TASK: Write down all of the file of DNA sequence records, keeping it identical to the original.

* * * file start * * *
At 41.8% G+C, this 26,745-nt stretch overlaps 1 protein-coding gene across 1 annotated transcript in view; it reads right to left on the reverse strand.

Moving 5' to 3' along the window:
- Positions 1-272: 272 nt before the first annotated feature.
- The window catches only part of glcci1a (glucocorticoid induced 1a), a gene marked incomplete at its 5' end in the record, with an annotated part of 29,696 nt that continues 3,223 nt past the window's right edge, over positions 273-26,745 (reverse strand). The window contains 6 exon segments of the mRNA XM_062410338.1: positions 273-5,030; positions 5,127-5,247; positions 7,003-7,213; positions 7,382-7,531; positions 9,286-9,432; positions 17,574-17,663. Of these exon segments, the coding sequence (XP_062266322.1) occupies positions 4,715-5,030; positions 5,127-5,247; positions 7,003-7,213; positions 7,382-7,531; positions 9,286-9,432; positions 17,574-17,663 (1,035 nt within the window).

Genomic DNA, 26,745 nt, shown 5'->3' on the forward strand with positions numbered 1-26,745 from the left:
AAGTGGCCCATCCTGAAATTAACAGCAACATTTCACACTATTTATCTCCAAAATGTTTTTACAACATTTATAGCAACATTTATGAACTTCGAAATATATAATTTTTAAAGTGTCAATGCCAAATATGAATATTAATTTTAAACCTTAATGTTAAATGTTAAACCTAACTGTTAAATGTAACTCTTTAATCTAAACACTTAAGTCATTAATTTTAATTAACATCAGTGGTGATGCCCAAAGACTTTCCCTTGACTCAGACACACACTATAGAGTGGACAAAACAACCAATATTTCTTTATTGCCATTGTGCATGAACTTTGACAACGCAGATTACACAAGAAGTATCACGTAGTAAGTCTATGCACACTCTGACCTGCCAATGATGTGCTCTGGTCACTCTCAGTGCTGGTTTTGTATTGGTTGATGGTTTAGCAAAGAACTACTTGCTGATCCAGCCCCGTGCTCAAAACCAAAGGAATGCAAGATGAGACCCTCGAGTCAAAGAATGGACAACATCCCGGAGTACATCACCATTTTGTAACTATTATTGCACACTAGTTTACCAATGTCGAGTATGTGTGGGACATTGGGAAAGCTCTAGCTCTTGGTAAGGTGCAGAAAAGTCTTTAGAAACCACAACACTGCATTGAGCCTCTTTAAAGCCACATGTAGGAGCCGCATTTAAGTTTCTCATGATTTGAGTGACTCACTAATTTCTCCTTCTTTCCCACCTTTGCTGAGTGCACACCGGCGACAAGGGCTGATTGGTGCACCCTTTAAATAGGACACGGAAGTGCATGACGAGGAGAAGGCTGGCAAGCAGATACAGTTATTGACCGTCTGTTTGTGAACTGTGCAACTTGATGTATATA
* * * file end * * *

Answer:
At 41.8% G+C, this 26,745-nt stretch overlaps 1 protein-coding gene across 1 annotated transcript in view; it reads right to left on the reverse strand.

Moving 5' to 3' along the window:
- Positions 1-272: 272 nt before the first annotated feature.
- The window catches only part of glcci1a (glucocorticoid induced 1a), a gene marked incomplete at its 5' end in the record, with an annotated part of 29,696 nt that continues 3,223 nt past the window's right edge, over positions 273-26,745 (reverse strand). The window contains 6 exon segments of the mRNA XM_062410338.1: positions 273-5,030; positions 5,127-5,247; positions 7,003-7,213; positions 7,382-7,531; positions 9,286-9,432; positions 17,574-17,663. Of these exon segments, the coding sequence (XP_062266322.1) occupies positions 4,715-5,030; positions 5,127-5,247; positions 7,003-7,213; positions 7,382-7,531; positions 9,286-9,432; positions 17,574-17,663 (1,035 nt within the window).

Genomic DNA, 26,745 nt, shown 5'->3' on the forward strand with positions numbered 1-26,745 from the left:
AAGTGGCCCATCCTGAAATTAACAGCAACATTTCACACTATTTATCTCCAAAATGTTTTTACAACATTTATAGCAACATTTATGAACTTCGAAATATATAATTTTTAAAGTGTCAATGCCAAATATGAATATTAATTTTAAACCTTAATGTTAAATGTTAAACCTAACTGTTAAATGTAACTCTTTAATCTAAACACTTAAGTCATTAATTTTAATTAACATCAGTGGTGATGCCCAAAGACTTTCCCTTGACTCAGACACACACTATAGAGTGGACAAAACAACCAATATTTCTTTATTGCCATTGTGCATGAACTTTGACAACGCAGATTACACAAGAAGTATCACGTAGTAAGTCTATGCACACTCTGACCTGCCAATGATGTGCTCTGGTCACTCTCAGTGCTGGTTTTGTATTGGTTGATGGTTTAGCAAAGAACTACTTGCTGATCCAGCCCCGTGCTCAAAACCAAAGGAATGCAAGATGAGACCCTCGAGTCAAAGAATGGACAACATCCCGGAGTACATCACCATTTTGTAACTATTATTGCACACTAGTTTACCAATGTCGAGTATGTGTGGGACATTGGGAAAGCTCTAGCTCTTGGTAAGGTGCAGAAAAGTCTTTAGAAACCACAACACTGCATTGAGCCTCTTTAAAGCCACATGTAGGAGCCGCATTTAAGTTTCTCATGATTTGAGTGACTCACTAATTTCTCCTTCTTTCCCACCTTTGCTGAGTGCACACCGGCGACAAGGGCTGATTGGTGCACCCTTTAAATAGGACACGGAAGTGCATGACGAGGAGAAGGCTGGCAAGCAGATACAGTTATTGACCGTCTGTTTGTGAACTGTGCAACTTGATGTATATA